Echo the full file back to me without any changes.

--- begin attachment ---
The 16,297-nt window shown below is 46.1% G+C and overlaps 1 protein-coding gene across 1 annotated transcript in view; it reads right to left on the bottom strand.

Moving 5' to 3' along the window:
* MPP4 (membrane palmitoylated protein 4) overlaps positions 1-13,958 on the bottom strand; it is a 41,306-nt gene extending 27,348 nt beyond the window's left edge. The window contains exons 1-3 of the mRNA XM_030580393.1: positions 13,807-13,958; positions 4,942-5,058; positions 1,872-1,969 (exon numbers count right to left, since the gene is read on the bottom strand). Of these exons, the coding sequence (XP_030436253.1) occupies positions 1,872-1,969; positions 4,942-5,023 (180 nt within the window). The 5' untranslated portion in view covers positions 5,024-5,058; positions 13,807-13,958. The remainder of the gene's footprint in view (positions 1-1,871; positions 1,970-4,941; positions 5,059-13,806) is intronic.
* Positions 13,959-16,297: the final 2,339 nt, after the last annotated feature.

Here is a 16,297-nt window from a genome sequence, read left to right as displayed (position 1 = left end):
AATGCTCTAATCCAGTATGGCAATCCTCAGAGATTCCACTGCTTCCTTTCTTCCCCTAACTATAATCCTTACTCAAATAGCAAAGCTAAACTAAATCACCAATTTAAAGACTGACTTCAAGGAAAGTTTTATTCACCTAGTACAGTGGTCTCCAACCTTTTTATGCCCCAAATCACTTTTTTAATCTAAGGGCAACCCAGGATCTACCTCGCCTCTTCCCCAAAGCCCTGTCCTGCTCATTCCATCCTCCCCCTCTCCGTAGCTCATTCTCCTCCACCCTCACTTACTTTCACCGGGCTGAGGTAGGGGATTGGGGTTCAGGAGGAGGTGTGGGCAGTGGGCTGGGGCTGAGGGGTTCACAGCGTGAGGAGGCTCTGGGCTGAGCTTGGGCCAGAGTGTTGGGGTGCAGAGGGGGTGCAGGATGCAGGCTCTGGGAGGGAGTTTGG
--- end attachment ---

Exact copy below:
The 16,297-nt window shown below is 46.1% G+C and overlaps 1 protein-coding gene across 1 annotated transcript in view; it reads right to left on the bottom strand.

Moving 5' to 3' along the window:
* MPP4 (membrane palmitoylated protein 4) overlaps positions 1-13,958 on the bottom strand; it is a 41,306-nt gene extending 27,348 nt beyond the window's left edge. The window contains exons 1-3 of the mRNA XM_030580393.1: positions 13,807-13,958; positions 4,942-5,058; positions 1,872-1,969 (exon numbers count right to left, since the gene is read on the bottom strand). Of these exons, the coding sequence (XP_030436253.1) occupies positions 1,872-1,969; positions 4,942-5,023 (180 nt within the window). The 5' untranslated portion in view covers positions 5,024-5,058; positions 13,807-13,958. The remainder of the gene's footprint in view (positions 1-1,871; positions 1,970-4,941; positions 5,059-13,806) is intronic.
* Positions 13,959-16,297: the final 2,339 nt, after the last annotated feature.

Here is a 16,297-nt window from a genome sequence, read left to right as displayed (position 1 = left end):
AATGCTCTAATCCAGTATGGCAATCCTCAGAGATTCCACTGCTTCCTTTCTTCCCCTAACTATAATCCTTACTCAAATAGCAAAGCTAAACTAAATCACCAATTTAAAGACTGACTTCAAGGAAAGTTTTATTCACCTAGTACAGTGGTCTCCAACCTTTTTATGCCCCAAATCACTTTTTTAATCTAAGGGCAACCCAGGATCTACCTCGCCTCTTCCCCAAAGCCCTGTCCTGCTCATTCCATCCTCCCCCTCTCCGTAGCTCATTCTCCTCCACCCTCACTTACTTTCACCGGGCTGAGGTAGGGGATTGGGGTTCAGGAGGAGGTGTGGGCAGTGGGCTGGGGCTGAGGGGTTCACAGCGTGAGGAGGCTCTGGGCTGAGCTTGGGCCAGAGTGTTGGGGTGCAGAGGGGGTGCAGGATGCAGGCTCTGGGAGGGAGTTTGG